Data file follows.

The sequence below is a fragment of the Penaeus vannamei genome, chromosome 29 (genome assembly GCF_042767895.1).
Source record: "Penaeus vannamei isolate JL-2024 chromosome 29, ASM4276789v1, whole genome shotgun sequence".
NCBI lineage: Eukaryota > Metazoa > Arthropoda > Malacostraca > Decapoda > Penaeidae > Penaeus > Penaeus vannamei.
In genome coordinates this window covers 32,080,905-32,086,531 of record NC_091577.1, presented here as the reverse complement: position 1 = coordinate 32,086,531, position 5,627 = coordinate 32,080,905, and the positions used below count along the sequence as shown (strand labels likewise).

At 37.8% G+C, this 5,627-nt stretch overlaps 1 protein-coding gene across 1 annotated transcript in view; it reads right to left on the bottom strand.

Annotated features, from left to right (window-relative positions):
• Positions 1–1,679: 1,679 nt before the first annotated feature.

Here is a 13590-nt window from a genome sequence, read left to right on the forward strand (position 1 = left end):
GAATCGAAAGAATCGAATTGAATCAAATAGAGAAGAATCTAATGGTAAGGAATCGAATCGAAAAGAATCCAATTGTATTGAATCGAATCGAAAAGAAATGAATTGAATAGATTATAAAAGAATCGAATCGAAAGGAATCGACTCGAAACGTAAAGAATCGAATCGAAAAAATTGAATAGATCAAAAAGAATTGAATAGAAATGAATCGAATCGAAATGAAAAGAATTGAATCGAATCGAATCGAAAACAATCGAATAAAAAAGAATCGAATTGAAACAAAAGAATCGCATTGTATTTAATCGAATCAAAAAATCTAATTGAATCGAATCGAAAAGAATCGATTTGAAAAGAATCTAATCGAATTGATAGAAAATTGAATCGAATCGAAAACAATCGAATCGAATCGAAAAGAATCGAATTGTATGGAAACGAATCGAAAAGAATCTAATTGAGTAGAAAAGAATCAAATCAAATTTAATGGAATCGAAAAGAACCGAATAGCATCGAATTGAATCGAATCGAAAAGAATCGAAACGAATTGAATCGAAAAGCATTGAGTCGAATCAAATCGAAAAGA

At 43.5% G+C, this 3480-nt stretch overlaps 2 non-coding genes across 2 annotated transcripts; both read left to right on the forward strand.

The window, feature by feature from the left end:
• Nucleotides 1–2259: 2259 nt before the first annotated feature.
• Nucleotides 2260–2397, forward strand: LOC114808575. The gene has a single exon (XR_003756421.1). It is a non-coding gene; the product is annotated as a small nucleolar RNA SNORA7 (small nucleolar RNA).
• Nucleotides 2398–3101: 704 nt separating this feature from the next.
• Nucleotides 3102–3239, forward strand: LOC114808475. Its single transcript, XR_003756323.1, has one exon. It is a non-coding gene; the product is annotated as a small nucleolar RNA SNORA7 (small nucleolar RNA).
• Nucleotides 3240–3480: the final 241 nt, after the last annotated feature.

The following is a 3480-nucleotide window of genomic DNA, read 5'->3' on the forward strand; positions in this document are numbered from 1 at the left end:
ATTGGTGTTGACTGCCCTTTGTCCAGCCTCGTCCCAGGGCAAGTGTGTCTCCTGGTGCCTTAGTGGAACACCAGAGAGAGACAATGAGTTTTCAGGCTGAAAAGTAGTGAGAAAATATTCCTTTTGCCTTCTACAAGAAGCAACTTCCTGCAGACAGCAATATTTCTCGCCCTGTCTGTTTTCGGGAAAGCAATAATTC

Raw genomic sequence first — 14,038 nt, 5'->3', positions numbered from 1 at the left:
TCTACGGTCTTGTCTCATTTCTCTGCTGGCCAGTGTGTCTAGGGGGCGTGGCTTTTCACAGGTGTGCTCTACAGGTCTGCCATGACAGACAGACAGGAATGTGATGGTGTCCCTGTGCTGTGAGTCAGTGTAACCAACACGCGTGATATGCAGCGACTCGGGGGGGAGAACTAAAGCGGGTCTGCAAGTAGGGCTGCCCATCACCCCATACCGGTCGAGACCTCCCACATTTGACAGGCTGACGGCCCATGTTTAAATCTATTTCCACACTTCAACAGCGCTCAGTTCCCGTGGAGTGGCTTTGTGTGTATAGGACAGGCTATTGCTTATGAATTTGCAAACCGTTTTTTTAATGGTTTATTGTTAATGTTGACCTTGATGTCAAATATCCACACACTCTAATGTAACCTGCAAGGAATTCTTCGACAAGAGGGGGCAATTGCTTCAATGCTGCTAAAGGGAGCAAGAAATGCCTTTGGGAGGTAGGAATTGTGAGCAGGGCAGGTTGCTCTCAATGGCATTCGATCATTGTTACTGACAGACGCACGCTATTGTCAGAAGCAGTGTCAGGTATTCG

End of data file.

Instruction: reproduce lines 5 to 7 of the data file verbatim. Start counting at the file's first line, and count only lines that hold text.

At 37.8% G+C, this 5,627-nt stretch overlaps 1 protein-coding gene across 1 annotated transcript in view; it reads right to left on the bottom strand.

Annotated features, from left to right (window-relative positions):
• Positions 1–1,679: 1,679 nt before the first annotated feature.